You can take Maigret out of Paris, and even out of France, but wherever he goes he’s still investigating the same sort of crimes using the same method. Even in NYC we have “the social mechanism” at work: a great fortune rooted in a historical crime that will only gradually come to the surface. Then, when it’s time for wrapping up, Maigret will realize that nothing has been accomplished so he’ll just let things go.
Maigret is out of his element in the Big Apple but he sticks to his plan of putting in lots of plodding footwork until the solution comes to him. “I let myself drift with the current, clutching here and there on a passing branch.” Which is actually a pretty good way of going at things. Claiming that he knows nothing (until he knows everything) is the same as saying that he likes to keep an open mind. The problem with most police investigations that go wrong is developing tunnel vision in the early going.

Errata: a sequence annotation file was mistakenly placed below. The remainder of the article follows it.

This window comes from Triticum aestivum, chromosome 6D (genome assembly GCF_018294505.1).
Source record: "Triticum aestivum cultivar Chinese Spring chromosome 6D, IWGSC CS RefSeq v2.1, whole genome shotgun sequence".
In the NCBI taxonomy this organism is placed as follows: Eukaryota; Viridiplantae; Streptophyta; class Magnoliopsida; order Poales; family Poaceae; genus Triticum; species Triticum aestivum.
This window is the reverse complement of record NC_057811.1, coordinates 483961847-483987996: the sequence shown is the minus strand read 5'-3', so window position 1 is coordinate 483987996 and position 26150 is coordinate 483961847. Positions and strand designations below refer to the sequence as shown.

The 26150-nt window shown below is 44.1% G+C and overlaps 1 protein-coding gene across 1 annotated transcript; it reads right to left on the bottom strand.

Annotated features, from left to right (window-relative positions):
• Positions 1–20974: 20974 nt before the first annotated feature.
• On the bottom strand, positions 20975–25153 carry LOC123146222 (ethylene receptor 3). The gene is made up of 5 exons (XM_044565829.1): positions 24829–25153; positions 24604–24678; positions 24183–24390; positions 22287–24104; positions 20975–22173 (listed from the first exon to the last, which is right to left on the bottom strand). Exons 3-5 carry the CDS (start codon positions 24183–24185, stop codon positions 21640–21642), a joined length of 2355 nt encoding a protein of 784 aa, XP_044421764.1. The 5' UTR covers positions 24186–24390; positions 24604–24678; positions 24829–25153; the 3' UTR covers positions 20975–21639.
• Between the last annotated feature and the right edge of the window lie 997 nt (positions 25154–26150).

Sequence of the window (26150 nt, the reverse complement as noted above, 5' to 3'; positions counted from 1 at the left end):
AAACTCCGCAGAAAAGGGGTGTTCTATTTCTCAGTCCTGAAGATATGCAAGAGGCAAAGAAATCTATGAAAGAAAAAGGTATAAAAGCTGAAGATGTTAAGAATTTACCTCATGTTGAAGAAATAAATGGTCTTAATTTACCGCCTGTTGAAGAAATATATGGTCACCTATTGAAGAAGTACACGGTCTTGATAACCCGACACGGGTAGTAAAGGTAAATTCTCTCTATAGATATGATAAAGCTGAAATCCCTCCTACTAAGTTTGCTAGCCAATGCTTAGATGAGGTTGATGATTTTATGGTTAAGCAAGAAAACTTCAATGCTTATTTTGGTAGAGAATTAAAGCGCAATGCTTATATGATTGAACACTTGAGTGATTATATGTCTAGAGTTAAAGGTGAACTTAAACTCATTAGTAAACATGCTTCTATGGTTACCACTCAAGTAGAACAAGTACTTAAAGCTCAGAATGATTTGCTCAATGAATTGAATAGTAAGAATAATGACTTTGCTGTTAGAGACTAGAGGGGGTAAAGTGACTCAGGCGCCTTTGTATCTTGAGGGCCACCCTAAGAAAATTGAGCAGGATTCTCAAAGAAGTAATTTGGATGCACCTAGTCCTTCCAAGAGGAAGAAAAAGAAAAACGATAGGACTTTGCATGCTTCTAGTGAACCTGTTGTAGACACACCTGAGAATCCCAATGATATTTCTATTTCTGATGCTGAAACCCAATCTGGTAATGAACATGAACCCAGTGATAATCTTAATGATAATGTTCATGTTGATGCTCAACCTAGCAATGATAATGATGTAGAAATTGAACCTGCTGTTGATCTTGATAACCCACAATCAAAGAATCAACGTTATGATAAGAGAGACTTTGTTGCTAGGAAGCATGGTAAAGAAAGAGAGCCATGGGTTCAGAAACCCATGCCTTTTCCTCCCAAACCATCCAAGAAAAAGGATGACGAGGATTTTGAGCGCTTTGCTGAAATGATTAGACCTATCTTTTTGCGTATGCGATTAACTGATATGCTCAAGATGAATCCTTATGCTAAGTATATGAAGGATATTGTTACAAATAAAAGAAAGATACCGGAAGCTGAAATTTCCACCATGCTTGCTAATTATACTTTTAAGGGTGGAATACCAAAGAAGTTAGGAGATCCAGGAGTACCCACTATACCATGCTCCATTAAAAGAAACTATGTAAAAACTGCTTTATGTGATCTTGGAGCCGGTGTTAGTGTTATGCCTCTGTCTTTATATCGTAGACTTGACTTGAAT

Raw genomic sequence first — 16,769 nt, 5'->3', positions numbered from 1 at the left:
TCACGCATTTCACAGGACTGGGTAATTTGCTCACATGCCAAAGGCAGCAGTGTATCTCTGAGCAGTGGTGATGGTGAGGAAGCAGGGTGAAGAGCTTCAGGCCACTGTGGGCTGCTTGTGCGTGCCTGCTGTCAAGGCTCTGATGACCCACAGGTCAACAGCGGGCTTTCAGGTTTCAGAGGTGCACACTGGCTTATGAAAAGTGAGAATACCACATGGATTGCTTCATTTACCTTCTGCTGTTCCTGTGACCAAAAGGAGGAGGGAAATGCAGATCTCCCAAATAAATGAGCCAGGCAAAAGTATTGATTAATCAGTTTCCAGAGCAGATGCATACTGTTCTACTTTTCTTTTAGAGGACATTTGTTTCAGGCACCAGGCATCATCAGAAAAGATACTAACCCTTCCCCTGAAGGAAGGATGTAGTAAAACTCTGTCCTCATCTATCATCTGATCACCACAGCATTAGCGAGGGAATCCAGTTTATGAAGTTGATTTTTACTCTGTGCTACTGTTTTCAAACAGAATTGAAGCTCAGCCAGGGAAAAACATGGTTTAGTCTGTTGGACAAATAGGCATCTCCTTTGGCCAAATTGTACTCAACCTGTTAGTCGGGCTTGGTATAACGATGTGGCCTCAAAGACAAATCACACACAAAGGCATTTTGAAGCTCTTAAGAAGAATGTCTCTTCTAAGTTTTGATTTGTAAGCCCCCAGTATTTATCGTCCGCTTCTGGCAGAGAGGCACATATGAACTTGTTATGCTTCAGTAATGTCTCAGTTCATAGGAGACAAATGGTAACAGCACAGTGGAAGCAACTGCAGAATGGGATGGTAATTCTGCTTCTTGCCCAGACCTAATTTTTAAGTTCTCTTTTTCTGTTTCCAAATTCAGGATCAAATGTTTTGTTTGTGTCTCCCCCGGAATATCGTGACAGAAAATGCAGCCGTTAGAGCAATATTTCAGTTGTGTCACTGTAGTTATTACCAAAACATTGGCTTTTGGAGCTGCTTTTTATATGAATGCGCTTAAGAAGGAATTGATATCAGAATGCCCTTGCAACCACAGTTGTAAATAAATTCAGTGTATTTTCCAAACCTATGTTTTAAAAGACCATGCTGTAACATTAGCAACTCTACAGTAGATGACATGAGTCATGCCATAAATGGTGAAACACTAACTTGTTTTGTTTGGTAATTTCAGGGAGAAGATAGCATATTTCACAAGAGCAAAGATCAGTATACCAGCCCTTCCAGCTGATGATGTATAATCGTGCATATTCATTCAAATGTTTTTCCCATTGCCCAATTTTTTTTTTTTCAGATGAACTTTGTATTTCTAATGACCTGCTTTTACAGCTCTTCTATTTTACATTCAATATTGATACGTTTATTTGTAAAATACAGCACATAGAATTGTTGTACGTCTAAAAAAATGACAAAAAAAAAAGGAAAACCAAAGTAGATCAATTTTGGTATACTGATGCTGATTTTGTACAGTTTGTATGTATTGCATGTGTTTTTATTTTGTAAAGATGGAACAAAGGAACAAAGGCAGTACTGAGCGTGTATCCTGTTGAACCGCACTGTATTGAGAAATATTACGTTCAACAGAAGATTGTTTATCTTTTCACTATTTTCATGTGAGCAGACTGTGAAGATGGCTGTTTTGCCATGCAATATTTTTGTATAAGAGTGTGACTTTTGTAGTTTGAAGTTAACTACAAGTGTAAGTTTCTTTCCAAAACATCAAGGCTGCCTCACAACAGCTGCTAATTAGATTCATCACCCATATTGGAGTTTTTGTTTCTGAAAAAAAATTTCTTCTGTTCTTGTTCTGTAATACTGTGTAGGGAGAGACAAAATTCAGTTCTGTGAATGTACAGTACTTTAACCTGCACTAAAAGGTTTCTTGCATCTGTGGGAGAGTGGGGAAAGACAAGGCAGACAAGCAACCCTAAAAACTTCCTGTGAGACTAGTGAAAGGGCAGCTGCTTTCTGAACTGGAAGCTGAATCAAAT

I thought that there might be some connection made to Cécile is Dead because in that novel an American had come to Paris to study Maigret’s method and Maigret looks up an American he’d met in France a few years earlier when he comes to New York. But they are different people (in Cécile is Dead the American had been Spencer Oats of the Philadelphia Institute of Criminology, while here it’s Special Agent O’Brien of the FBI). Also of some assistance is another one of those weird secondary characters scattered throughout the series, in this instance a sad, alcoholic former clown named Ronald Dexter. He makes up for the fact that the villains of the piece are mostly kept off-stage and aren’t very interesting anyway. To be honest, I wasn’t even sure at the end what wickedness had happened all those years ago. But, much like Maigret himself in the end, I didn’t care a whole lot either.